Costa Rica enacts law against street sexual harassment
Costa Rica on Monday put into effect a law that criminalizes street sexual harassment and punishes it with jail terms and fines.
“It is a great regulatory change that helps us to protect mainly women, who will travel free from sexual harassment, who feel safe and free,” said President Carlos Alvarado when signing the law that has been approved by the Legislative Assembly.
Alvarado added that “for men, (the law is) a call to exercise a new masculinity that respects the integrity of women.”
The new law meets a long-standing demand from organizations that claim women cannot move freely on the streets and public transport without being subjected to comments of sexual content or groping.
“With this signature, we begin to pay off the historical debt of the State and of society with the vast majority of women who have suffered this form of violence in public spaces since we were children,” said Patricia Mora, Minister of Women’s Affairs, at the signing ceremony.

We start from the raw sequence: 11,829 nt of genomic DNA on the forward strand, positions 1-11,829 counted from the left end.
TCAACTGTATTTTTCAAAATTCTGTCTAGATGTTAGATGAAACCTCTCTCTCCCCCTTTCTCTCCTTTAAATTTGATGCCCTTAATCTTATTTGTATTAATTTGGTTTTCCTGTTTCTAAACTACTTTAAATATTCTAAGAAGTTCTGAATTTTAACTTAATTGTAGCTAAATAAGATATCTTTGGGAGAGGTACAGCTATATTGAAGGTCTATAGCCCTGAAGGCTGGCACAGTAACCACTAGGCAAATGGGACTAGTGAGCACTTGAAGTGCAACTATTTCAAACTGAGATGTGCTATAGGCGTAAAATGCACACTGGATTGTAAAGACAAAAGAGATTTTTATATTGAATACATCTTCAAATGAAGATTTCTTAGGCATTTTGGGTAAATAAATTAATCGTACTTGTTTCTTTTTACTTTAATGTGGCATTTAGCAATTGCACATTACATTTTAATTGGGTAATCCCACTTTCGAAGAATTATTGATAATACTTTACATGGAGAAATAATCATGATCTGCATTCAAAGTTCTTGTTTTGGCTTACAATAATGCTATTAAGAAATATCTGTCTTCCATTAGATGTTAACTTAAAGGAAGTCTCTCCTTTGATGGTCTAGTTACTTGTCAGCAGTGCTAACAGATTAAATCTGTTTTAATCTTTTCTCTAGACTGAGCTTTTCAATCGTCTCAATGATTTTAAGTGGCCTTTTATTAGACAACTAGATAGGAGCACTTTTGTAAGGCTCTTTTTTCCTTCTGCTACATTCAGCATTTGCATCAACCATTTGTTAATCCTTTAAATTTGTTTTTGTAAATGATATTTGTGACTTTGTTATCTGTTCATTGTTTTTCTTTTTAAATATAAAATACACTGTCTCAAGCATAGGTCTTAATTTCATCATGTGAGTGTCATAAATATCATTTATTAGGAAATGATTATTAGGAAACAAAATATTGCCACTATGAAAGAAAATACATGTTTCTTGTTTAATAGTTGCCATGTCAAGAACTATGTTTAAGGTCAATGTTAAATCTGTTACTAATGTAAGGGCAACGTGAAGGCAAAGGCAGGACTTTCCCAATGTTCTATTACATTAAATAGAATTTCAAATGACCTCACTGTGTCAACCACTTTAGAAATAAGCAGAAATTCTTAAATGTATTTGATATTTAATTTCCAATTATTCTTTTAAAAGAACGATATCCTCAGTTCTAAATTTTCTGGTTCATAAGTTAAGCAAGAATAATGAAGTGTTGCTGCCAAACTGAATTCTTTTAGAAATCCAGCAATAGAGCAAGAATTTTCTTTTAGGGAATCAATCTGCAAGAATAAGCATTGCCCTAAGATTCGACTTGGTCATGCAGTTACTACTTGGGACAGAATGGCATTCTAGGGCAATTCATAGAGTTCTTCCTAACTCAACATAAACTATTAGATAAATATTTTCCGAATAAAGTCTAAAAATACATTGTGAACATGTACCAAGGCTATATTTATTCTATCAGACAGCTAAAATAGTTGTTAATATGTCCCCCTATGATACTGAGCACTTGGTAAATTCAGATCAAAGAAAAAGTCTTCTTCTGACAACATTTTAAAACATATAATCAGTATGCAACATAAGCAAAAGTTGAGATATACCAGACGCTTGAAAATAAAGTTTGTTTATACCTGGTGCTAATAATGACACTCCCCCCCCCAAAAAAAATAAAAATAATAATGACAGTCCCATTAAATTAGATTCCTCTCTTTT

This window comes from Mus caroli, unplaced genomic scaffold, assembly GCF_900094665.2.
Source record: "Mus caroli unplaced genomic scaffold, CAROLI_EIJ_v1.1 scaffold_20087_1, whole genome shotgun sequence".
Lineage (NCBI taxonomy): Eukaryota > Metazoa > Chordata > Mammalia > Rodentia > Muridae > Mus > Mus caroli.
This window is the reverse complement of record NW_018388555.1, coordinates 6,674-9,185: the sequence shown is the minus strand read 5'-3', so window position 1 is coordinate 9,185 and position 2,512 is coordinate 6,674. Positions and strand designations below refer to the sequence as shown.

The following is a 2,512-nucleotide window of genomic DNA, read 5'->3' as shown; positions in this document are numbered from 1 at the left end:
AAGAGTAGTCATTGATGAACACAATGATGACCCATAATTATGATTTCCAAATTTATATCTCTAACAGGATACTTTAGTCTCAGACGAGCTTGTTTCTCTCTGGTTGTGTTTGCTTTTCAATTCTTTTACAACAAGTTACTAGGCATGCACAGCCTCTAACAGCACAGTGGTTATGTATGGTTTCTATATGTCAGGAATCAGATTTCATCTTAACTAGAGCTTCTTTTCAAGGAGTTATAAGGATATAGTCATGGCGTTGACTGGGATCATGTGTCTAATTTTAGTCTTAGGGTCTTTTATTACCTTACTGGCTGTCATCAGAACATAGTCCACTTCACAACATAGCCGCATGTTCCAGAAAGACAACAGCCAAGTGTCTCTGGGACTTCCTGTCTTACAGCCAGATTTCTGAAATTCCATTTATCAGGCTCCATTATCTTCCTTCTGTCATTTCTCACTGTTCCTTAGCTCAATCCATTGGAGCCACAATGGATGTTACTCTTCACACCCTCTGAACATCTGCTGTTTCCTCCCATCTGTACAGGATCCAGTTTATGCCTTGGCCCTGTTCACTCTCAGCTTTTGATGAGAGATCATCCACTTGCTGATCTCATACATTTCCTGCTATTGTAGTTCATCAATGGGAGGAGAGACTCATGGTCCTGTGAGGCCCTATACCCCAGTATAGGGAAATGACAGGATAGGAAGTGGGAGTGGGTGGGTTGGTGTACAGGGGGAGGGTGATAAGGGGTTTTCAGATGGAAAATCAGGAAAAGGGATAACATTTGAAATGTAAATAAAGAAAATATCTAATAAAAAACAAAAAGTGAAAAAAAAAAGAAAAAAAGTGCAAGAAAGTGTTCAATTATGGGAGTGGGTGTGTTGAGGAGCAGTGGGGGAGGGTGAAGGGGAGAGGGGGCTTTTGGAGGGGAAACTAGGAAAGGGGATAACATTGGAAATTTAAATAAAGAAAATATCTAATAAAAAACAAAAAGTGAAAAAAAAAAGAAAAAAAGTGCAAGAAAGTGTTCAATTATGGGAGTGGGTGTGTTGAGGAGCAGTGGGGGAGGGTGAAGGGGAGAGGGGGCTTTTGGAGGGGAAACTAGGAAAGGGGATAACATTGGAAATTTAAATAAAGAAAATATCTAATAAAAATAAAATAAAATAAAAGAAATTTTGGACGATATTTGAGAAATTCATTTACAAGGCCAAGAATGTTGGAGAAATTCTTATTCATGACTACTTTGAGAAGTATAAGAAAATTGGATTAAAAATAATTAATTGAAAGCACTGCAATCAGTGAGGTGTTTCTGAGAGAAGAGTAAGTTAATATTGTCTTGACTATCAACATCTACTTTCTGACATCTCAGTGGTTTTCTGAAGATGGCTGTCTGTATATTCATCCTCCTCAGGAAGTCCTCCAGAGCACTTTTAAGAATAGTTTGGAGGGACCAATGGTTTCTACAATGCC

Under the new law, anyone who takes photos or videos with sexual intentions in public places can be punished with prison terms of one year to a year and a half. The penalty may increase to two years if the material is shared.
It also imposes a six-month jail sentence on anyone who masturbates or exposes their genitals in public places.
Someone who follows or corners another person for sexual purposes may be punished with eight months to one year in prison.
Meanwhile, the use of words, noises or gestures with a non-consensual sexual purposes toward another person is punished by fines.
Critics say it is difficult to accuse someone for violating the law’s provisions, while women’s organizations hope that the prospect of punishment will motivate a behavior change on the part of men.
Firmamos la Ley Contra el Acoso Sexual Callejero. Esta iniciativa, construida por muchas mujeres, garantizará el derecho de todas las personas a transitar por espacios públicos libres de acoso sexual, estableciendo medidas para prevenir y sancionar esta forma de violencia. pic.twitter.com/ZbNJDGhplB
— Carlos Alvarado Quesada (@CarlosAlvQ) August 10, 2020
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